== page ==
I wanna see the guest house and the apartment!




    6
  12. Flowerlady says: 59 comments

    As elegant and classy this house looks, it still looks warm and inviting. Not real stuffy but very homey. Love the wood planked wall and fireplace in the one bedroom. Maybe if I win a couple of lotteries, I will be able to afford it.




    6
  13. azdi says: 22 comments

    If the walls could talk!




    3
  14. JRichard says: 199 comments
    1763 center-chimney cape
    Biddeford, ME

    Let me add my voice to the chorus. It’s very beautiful. What fabulous details.




    2
  15. Elaine says: 71 comments

    I’m amazed at that tunnel! It is so strong, and has lasted so long. This house is SO bright and cheerful and homey! This is why I almost went into interior design; to make places like this (nothing modern thank you)! I can’t stand it when people take beauties like this and put ”new stuff” in it; it ruins it. And that rocking chair in that one bedroom! I want one of those SO badly! I had ancestors from Henrico county. 16 or 1700s. Every time I see one of those counties where some of them were from it makes me perk up and look really hard! I’ve forgotten who; now it’s going to drive me crazy! Kelly, I think this is my favorite of all time!




    6
    • BethsterBethster says: 571 comments
      OHD Supporter

      1927 Spanish
      NY (house is in VA), NY

      That rocking chair caught my eye, because I have one very similar to it that my grandmother left to me. It’s a gooseneck rocker. I love it!

      P.S. I had ancestors in Henrico, too! One of the last names was Mayo. I had others in the area, some in Henrico and further west, and some in Richmond. Other names I recall are Cabell and Carrington.




      2
      • Elaine says: 71 comments

        Hah! After seeing this I HAD to look up who was from Henrico Co. The Harris line was in the 1600s, and Maj Wm was Burgess there in 1656-1658. Now I’m going to have to look up what a burgess is! and also it looks like my Womack line started there and in Goochland Co. I haven’t looked at all this in years, so have forgotten some. But every time I see one of the counties they were from, I notice it right off! I guess this house, if built in 1750, was built AFTER my ancestors were there!




        2
        • BethsterBethster says: 571 comments
          OHD Supporter

          1927 Spanish
          NY (house is in VA), NY

          Oh, Goochland! I had ancestors in Powhatan, across the river from there. They reportedly had a house on the river. I wish I could have seen it! Unfortunately it burned down years before cameras were even invented.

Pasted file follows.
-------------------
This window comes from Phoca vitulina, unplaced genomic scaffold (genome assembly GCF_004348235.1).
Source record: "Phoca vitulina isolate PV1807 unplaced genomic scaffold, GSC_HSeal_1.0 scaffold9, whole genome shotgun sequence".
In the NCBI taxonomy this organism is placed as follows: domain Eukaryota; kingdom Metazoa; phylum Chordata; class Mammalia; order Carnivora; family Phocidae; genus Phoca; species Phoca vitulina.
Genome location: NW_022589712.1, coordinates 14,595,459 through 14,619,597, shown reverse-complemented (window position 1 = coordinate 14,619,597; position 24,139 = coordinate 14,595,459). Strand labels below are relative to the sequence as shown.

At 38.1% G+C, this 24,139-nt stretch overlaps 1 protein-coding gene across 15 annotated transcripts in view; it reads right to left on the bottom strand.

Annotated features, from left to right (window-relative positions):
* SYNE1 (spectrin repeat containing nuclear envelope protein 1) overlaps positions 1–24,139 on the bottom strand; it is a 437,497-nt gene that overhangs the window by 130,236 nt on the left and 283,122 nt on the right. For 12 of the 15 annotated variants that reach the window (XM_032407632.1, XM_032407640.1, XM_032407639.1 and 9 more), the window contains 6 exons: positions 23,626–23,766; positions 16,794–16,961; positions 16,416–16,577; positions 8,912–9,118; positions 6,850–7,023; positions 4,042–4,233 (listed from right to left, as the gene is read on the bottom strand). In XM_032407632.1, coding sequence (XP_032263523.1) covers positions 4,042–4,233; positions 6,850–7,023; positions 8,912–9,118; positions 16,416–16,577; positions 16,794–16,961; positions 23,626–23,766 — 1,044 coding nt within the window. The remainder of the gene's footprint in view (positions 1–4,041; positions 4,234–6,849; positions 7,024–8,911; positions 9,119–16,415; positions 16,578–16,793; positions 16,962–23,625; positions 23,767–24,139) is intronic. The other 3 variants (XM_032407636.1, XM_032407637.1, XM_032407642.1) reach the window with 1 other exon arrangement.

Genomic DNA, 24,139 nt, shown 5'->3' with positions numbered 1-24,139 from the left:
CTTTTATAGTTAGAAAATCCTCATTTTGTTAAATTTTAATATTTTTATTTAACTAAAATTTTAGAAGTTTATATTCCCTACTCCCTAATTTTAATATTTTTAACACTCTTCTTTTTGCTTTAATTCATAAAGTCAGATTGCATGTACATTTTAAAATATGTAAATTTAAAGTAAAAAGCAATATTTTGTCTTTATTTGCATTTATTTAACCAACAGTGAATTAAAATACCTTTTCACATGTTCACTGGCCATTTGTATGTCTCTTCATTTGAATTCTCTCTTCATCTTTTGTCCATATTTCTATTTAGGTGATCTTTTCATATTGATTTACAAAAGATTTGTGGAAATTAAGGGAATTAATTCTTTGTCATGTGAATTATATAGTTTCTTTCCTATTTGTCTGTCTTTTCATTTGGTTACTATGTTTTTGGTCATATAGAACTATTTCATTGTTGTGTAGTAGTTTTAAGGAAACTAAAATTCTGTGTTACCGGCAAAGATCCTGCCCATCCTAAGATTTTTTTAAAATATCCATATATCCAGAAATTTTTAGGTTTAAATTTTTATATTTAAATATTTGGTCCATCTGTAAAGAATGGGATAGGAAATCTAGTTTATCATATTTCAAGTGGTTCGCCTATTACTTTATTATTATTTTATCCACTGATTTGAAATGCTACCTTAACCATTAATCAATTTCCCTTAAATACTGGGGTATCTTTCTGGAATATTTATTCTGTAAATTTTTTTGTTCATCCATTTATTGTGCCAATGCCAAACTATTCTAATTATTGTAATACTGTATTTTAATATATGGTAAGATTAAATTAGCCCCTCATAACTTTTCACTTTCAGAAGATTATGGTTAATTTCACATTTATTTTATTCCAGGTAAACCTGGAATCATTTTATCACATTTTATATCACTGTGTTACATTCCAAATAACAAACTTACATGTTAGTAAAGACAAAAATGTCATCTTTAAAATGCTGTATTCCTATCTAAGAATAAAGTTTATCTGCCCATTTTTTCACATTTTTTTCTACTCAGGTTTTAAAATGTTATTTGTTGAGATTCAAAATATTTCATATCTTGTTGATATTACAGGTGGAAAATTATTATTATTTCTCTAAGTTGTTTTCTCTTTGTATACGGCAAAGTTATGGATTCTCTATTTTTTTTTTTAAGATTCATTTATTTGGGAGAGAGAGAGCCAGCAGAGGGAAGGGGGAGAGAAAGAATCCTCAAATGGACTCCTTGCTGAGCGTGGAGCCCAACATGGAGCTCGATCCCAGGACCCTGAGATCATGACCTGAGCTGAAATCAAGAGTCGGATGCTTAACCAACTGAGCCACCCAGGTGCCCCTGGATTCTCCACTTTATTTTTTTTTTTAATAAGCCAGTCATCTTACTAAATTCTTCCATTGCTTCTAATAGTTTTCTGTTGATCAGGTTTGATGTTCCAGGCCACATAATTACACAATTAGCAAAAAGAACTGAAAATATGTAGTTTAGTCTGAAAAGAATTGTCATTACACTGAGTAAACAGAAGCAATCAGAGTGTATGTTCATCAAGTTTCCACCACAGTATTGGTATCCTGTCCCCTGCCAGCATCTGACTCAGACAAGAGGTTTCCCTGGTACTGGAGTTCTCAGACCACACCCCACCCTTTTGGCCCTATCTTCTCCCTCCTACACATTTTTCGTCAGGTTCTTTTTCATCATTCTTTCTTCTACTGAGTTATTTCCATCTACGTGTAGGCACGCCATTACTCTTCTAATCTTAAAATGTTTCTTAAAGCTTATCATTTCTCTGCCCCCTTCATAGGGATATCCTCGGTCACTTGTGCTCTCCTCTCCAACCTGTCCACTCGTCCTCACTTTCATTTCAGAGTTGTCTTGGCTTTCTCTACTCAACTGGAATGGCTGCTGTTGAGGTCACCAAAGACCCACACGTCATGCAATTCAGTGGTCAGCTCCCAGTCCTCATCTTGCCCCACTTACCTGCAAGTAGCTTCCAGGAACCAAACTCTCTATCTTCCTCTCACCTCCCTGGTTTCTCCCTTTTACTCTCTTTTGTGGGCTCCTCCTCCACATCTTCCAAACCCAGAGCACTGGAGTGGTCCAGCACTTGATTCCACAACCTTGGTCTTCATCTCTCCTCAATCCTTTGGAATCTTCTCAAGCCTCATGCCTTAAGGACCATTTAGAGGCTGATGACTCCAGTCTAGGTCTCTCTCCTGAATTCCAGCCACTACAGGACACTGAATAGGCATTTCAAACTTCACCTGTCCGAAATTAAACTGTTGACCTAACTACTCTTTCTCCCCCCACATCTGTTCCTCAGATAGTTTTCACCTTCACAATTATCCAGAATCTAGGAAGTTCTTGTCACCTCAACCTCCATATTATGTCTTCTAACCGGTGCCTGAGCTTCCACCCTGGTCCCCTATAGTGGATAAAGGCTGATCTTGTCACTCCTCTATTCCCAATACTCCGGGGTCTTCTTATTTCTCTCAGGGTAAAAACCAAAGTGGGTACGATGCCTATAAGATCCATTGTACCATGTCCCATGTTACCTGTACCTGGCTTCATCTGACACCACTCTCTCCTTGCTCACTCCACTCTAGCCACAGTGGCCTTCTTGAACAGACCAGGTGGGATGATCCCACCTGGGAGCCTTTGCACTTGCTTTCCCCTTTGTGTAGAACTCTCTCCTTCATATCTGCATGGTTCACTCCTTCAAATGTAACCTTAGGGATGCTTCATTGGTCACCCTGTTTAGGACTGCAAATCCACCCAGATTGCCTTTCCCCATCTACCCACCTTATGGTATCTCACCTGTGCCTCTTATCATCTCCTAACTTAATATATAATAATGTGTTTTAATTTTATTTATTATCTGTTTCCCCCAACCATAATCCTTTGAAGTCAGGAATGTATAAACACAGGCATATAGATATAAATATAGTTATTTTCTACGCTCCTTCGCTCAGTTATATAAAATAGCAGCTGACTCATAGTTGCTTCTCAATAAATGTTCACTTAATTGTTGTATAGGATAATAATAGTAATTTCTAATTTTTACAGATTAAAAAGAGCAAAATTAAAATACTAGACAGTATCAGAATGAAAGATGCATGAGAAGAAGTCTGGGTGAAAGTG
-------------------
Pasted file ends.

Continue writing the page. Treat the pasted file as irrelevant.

0
          • Elaine says: 71 comments

            I had ones in Powhatan county too! Saw them while I was looking for the Henrico. Also Spotsylvania and Mecklenburg and Amelia. OH! And New Kent. Actually, this was really cool! One of my ancestors, Josiah Chambers, owned almost the whole city of Farmville (I think that was New Kent county). He had two daughters (which were both direct for me) who married brothers (who were both also direct for me). That was a couple of wild lines there! My VA ancestry was really fun!




            0
            • BethsterBethster says: 571 comments
              OHD Supporter

              1927 Spanish
              NY (house is in VA), NY

              That’s really cool, Elaine. I have them all over the state. But the ones in the Richmond area are the ones that were traced furthest back. I have them in Orange County, Caroline, Prince William, Lee, and Wise, too. None in Farmville that I know of, but my mother went to college there!




              0
              • Elaine says: 71 comments

                Caroline, I forgot that one, and forgot who, but I have that one too! About half of my lines moved from Virginia to Georgia. Now that I have retired, I hope to go back into all this more. Before when I did all of it I was young and energetic and hadn’t had kids yet!




                1
                • BethsterBethster says: 571 comments
                  OHD Supporter

                  1927 Spanish
                  NY (house is in VA), NY

                  Yes, I want to look into it more, too. I did a lot of work on our genealogy when I was much younger, but trails petered out. I’ll be retiring soon myself, and I know there are a lot more resources available now than back when I did it before, so maybe I can make more progress. By the way, I grew up just a few miles away from this house, further west in Henrico, right before you hit Goochland. 🙂




                  0
                  • Elaine says: 71 comments

                    Found two more I had forgotten! Albemarle and Prince Edward Counties! My grandfather’s family lived there; my grandfather was born in Charlotte Courthouse; I always thought it was so strange that his mother popped a kid in a courthouse! So I guess he must have grown up in Charlotte county! Wiki says the population was 96 around the time he was born. Sheeesh! Looks like the land is gorgeous up there! You grew up right in the middle of my families up there. I lived in Woodbridge for 6 months back in 2000, but didn’t get to do any traveling to see any other places.




                    1
                    • BethsterBethster says: 571 comments